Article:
Wuest v. Winner School Dist., 21062.

CourtSupreme Court of South Dakota
Citation2000 SD 42,607 N.W.2d 912
Docket NumberNo. 21062.,21062.
PartiesLinda L. WUEST, Appellant, v. WINNER SCHOOL DISTRICT 59-2 and Its Board of Education consisting of Rocky Blare, Denice Novotny, Jim Day, Wayne Meyer, Doug Percy, Clint Vanneman, and Dan Viedt, Appellees.
Decision Date29 March 2000

George W. Wuest, Mitchell, for appellant.

Paul E. Jensen of Jensen and Massa Winner, for appellees.

Mark Barnett, Attorney General, Michele K. Bennet, Assistant Attorney General, Pierre, for intervenor State of South Dakota.

VON WALD, Circuit Judge.

[¶ 1.] Linda Wuest appeals a trial court decision affirming the Winner School Board's decision not to renew her teaching contract. We affirm.


[¶ 2.] Linda Wuest began teaching in the Winner School District (District) in 1985 and was subject to periodic evaluations pursuant to District policy. From 1985 through 1995, Linda generally received good evaluations with the exception of one done by Judy Audiss in 1993. Audiss was the principal and Linda's supervisor from 1990 to 1993. Audiss had previously given Linda positive evaluations. Following the 1993 evaluation indicating Linda was having problems, Audiss placed Linda on a plan of assistance to help her in her work.

[¶ 3.] In the 1995-96 school year, Linda was supervised and evaluated by Winner elementary principal Mary Fisher. Fisher also did Linda's evaluations for 1997-98, the evaluations at issue in this case. In October 1997, Fisher did Linda's first evaluation for that academic year. Evaluations were done using criteria contained within the District's teacher evaluation system. Fisher noted a number of deficiencies and found Linda was performing below District standards in most areas. After receiving this evaluation, Linda was on notice that she would be placed on a plan of assistance. Plans of assistance are used by school districts to help teachers who are not performing as well as they could be. They indicate the areas in which the teacher needs to improve and convey information on how to achieve the level of improvement that is expected. The ultimate goal of any plan of assistance is to help the teacher make sufficient improvements to continue to be retained by the school district.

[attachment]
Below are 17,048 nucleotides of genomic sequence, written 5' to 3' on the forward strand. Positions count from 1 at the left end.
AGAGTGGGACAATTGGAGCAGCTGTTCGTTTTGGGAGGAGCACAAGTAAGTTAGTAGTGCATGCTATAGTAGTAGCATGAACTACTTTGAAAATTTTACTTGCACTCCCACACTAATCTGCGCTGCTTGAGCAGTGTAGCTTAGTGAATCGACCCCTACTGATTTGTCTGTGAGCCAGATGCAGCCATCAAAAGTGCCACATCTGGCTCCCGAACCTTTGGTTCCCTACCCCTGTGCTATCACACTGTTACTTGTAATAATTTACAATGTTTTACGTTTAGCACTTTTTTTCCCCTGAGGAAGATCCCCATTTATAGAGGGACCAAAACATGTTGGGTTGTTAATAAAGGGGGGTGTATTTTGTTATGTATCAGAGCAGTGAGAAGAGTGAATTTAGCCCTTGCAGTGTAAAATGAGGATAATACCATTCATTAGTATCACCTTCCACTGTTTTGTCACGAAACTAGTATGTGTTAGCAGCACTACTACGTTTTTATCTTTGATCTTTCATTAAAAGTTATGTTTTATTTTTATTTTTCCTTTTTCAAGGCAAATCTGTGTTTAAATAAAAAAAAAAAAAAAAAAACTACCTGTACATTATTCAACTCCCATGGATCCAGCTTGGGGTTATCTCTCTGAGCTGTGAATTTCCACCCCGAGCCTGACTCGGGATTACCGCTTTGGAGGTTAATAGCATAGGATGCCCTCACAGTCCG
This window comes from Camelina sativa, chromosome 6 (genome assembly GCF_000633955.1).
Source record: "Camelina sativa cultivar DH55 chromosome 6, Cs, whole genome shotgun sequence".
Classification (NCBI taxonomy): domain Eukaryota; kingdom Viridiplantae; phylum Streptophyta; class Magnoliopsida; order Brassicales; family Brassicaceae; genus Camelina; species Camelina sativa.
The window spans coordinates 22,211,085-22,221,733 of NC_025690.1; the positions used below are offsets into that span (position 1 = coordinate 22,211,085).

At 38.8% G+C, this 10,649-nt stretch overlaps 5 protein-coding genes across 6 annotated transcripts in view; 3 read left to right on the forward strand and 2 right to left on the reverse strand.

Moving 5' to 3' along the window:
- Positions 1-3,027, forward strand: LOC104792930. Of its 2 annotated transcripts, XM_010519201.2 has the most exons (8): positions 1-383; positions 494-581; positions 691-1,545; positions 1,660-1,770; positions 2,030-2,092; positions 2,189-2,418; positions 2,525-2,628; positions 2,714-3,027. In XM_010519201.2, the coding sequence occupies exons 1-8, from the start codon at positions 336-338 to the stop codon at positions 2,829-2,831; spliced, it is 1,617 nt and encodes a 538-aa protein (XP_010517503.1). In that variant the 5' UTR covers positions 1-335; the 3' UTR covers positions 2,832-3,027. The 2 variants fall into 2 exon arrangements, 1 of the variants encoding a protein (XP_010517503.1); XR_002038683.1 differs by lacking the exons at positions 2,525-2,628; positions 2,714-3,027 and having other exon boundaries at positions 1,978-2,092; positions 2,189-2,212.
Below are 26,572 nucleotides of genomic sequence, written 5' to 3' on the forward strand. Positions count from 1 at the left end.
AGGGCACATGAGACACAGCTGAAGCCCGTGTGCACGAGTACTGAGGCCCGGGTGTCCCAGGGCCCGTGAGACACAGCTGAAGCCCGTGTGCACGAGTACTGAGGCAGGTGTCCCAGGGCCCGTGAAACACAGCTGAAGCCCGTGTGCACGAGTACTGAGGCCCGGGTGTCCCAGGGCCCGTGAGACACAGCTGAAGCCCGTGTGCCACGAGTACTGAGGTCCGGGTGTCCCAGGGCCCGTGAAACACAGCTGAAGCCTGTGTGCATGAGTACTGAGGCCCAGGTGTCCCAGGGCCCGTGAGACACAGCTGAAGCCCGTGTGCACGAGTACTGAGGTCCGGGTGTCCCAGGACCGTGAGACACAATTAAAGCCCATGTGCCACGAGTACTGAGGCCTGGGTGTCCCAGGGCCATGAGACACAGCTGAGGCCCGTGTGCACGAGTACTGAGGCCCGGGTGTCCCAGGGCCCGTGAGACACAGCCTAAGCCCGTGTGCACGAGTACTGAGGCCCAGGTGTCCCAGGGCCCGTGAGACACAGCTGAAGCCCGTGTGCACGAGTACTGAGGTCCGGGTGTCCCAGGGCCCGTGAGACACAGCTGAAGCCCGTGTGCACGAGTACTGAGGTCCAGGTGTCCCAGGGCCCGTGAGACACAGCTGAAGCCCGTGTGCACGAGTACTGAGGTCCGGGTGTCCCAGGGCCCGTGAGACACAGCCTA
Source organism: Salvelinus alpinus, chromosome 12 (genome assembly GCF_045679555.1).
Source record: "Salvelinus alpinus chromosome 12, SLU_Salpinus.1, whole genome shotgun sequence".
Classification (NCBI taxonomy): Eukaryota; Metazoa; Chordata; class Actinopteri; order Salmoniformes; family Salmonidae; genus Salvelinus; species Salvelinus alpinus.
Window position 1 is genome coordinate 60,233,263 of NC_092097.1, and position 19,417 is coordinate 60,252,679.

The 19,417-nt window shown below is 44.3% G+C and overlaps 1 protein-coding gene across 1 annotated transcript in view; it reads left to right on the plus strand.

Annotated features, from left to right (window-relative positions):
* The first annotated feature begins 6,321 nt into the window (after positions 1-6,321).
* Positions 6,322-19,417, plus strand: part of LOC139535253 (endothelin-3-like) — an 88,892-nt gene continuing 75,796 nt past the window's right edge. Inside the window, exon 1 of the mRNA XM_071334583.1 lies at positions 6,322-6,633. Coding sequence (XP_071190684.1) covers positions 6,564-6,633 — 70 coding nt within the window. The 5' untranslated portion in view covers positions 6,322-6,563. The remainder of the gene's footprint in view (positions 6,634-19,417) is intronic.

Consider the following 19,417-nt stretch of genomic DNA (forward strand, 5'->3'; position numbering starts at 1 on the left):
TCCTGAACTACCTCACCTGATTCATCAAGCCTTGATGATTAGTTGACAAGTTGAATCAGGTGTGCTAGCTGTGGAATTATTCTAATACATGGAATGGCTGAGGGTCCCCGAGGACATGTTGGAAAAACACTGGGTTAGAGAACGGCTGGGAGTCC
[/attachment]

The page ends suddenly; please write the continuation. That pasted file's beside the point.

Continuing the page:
[¶ 4.] After receiving notice of Fisher's intended plan of assistance, Linda requested a second evaluation. She also indicated she would like to have her father, acting as her counsel in this case, attend the next meeting. Linda and her father met with her superiors in October 1997 and Fisher and middle school principal, David Nicholas, were also in attendance. Linda and her father requested that Nicholas conduct an independent evaluation and Nicholas agreed. Nicholas completed his evaluation on October 31, 1997 after observing Linda on October 28. The Nicholas evaluation also found Linda failed to meet District standards.

[¶ 5.] Following the Nicholas evaluation, Linda was put on a plan of assistance. The plan, also prepared by Nicholas, noted the deficiencies in Linda's evaluations, set forth the goals to be reached, indicated the improvements she could make and noted what assistance would be available from the school administration. Further, the plan noted a number of future evaluations that would be conducted as well as the time period the plan would be in place and the standards that needed to be met by the conclusion of the plan. Also listed were the consequences for Linda if she failed to meet the standards of the plan.

[¶ 6.] Under the plan, Linda was evaluated by Fisher in December 1997. In February 1998, she was evaluated once by Nicholas and once by Audiss, the special education director and rural schools supervisor. All three evaluations found Linda was still performing below District standards. Testimony later given by the three evaluators indicated Linda failed to regularly perform her obligations as a teacher with the degree of skill expected of teachers and regularly displayed by other teachers in similar situations. Fisher and Nicholas testified that, in their professional opinions, Linda lacked the ability to discharge her obligations as a teacher in the Winner School District. The evaluators further testified Linda had demonstrated incompetence arising from a course of conduct and a series of incidents over the years.

[¶ 7.] Specific aspects of Linda's teaching that bothered the evaluators were documented. In November 1997, Fisher documented her concern about Linda's grading criteria. When Fisher asked Linda what criteria she used for grades, she replied, "criteria?" When Fisher further inquired about how Linda would grade her students her reply was, "I just sort of remember how each one is doing." Fisher continued to discuss the matter with Linda, asking her if she kept records of grades. Linda indicated she did not and would sometimes ask other teachers how the children were doing. Linda contends that Fisher and others who had evaluated her had it in for her because of a personality conflict.